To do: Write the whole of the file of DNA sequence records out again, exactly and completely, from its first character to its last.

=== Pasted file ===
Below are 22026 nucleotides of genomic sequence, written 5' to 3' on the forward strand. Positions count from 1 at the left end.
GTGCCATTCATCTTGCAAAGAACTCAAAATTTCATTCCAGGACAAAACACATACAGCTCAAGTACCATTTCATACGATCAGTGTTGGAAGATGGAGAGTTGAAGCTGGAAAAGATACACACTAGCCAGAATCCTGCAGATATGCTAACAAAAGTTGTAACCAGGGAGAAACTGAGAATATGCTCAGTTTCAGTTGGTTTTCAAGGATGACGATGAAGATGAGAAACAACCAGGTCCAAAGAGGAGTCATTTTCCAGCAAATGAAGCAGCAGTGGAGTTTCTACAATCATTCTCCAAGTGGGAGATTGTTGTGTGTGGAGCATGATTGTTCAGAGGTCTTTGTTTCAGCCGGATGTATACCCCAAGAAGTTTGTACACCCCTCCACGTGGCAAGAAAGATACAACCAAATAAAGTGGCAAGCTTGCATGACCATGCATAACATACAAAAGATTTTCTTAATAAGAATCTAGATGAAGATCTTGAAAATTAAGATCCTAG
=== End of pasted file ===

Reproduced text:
Below are 22026 nucleotides of genomic sequence, written 5' to 3' on the forward strand. Positions count from 1 at the left end.
GTGCCATTCATCTTGCAAAGAACTCAAAATTTCATTCCAGGACAAAACACATACAGCTCAAGTACCATTTCATACGATCAGTGTTGGAAGATGGAGAGTTGAAGCTGGAAAAGATACACACTAGCCAGAATCCTGCAGATATGCTAACAAAAGTTGTAACCAGGGAGAAACTGAGAATATGCTCAGTTTCAGTTGGTTTTCAAGGATGACGATGAAGATGAGAAACAACCAGGTCCAAAGAGGAGTCATTTTCCAGCAAATGAAGCAGCAGTGGAGTTTCTACAATCATTCTCCAAGTGGGAGATTGTTGTGTGTGGAGCATGATTGTTCAGAGGTCTTTGTTTCAGCCGGATGTATACCCCAAGAAGTTTGTACACCCCTCCACGTGGCAAGAAAGATACAACCAAATAAAGTGGCAAGCTTGCATGACCATGCATAACATACAAAAGATTTTCTTAATAAGAATCTAGATGAAGATCTTGAAAATTAAGATCCTAG